First, democratization is having a moderating effect on the country’s politics. In general, different interests represented by political parties are able to compete with each other in the political arena and, over time, this has led to more moderate positions taken by the political parties. This is further illustrated by the measured policies of the current ruling government and also the election of the opposition-party chairperson in May.
Taiwan’s democracy has come a long way from the raucous politics of the 1990s and 2000s. Over time, the driving force in Taiwan’s elections has become less about the primordial issue of independence or unification. Despite some politicians’ efforts to frame issues as such, the fact of the matter is that Taiwan is not on an inevitable path of unification under the People’s Republic of China, nor is it headed in an inseparable path towards independence.
In view of Taiwan’s 2016 presidential and legislative races, coupled with the fact that an overwhelming majority of Taiwanese voters now prefer the “status quo,” the Taiwanese voters will not accept—nor could any political parties commit to—making any dramatic shift to the “status quo.”
Since 2008, there appears to have been a fundamental shift in the Taiwanese electorates’ that all political parties vying for power would have to accept. Democratization in Taiwan and its elections in particular—which some observers saw as a flash point of instability—is becoming a stabilizing force for cross-Strait relations.
Second, a free and hyperactive media environment in Taiwan encourages greater transparency, helps unmask corruption, and disinfects the political process. However, an open media market also makes Taiwan’s democracy susceptible to foreign-influence operations.
Third, public trust in institutions make decisionmaking less dependent on individual decisionmakers and contribute to a more stable political process.
Some scholars point out that the international system is on the cusp of a power transition: from West to the East, from the United States to China.
This is not the first time in history that a power transition may be occurring. According to Dr. Dan Kliman, however, the current transition may be more dangerous than others in the past due to the nature of the regimes involved. In his book, Fateful Transitions: How Democracies Manage Rising Powers, From the Eve of World War I to China’s Ascendance, Kliman argued that conflict is more likely between democracies and autocratic states in a power transition since the latter masks their intentions and shuts out foreign influences. He notes that it is easier to establish trust between democracies because of shared values and transparent political institutions.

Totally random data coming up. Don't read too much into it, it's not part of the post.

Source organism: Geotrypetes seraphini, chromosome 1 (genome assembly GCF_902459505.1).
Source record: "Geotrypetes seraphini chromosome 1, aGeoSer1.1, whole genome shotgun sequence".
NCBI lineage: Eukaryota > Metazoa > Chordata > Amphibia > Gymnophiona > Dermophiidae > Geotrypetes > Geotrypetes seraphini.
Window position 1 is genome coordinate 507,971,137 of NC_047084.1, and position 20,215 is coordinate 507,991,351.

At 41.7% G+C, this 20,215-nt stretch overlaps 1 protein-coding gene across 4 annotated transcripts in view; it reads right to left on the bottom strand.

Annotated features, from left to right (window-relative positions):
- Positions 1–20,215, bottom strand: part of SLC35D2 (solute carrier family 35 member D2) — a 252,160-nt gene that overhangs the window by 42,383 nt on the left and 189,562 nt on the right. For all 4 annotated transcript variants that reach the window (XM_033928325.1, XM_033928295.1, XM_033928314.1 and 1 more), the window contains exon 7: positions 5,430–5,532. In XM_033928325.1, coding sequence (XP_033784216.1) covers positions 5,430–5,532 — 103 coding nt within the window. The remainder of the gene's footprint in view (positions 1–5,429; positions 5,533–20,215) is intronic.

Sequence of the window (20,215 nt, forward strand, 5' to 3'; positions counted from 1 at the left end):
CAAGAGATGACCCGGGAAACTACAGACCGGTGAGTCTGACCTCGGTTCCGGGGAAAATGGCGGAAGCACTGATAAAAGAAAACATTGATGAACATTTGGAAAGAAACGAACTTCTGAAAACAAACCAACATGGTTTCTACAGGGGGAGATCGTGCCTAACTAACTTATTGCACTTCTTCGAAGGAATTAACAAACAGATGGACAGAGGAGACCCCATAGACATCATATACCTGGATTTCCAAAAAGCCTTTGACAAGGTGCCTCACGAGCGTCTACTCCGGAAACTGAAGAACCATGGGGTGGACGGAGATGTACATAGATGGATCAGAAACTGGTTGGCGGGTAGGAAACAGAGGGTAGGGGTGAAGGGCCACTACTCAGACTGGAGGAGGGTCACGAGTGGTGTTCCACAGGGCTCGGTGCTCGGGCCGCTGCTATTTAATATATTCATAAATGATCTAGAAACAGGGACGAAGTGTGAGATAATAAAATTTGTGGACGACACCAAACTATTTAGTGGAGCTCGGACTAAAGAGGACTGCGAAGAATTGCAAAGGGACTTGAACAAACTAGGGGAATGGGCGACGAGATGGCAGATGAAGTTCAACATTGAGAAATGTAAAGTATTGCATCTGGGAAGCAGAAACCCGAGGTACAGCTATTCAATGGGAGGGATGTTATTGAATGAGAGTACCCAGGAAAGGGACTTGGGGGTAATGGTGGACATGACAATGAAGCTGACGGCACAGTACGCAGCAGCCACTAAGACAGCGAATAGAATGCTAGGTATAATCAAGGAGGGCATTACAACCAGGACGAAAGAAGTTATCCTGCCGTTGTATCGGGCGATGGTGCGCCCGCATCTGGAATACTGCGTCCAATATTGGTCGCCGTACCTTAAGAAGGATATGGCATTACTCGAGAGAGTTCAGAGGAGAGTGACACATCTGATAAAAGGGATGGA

It stands to reason then that the United States will be in a better position to manage a transition—which is not assured—with a rising autocratic China along with other democracies than without. With great foresight to the challenges now facing democracies worldwide, Sen. John McCain issued a clarion call for a “League of Democracies” over a decade ago in 2007. While on the presidential campaign trail, the senator highlighted the purpose of a grouping of democracies best. The premise and conditions that gave rise to his call are more pronounced now than ever before in the post–Cold War era:
We should go further and start bringing democratic peoples and nations from around the world into one common organization, a worldwide League of Democracies . . . like what Theodore Roosevelt envisioned: like-minded nations working together in the cause of peace. The new League of Democracies would form the core of an international order of peace based on freedom. It could act where the UN fails to act, to relieve human suffering in places like Darfur. It could join to fight the AIDS epidemic in sub-Saharan Africa and fashion better policies to confront the crisis of our environment. . . . It could bring concerted pressure to bear on tyrants in Burma or Zimbabwe, with or without Moscow’s and Beijing’s approval. It could unite to impose sanctions on Iran and thwart its nuclear ambitions. . . . This League of Democracies would not supplant the United Nations or other international organizations. It would complement them. But it would be the one organization where the world’s democracies could come together to discuss problems and solutions on the basis of shared principles and a common vision of the future.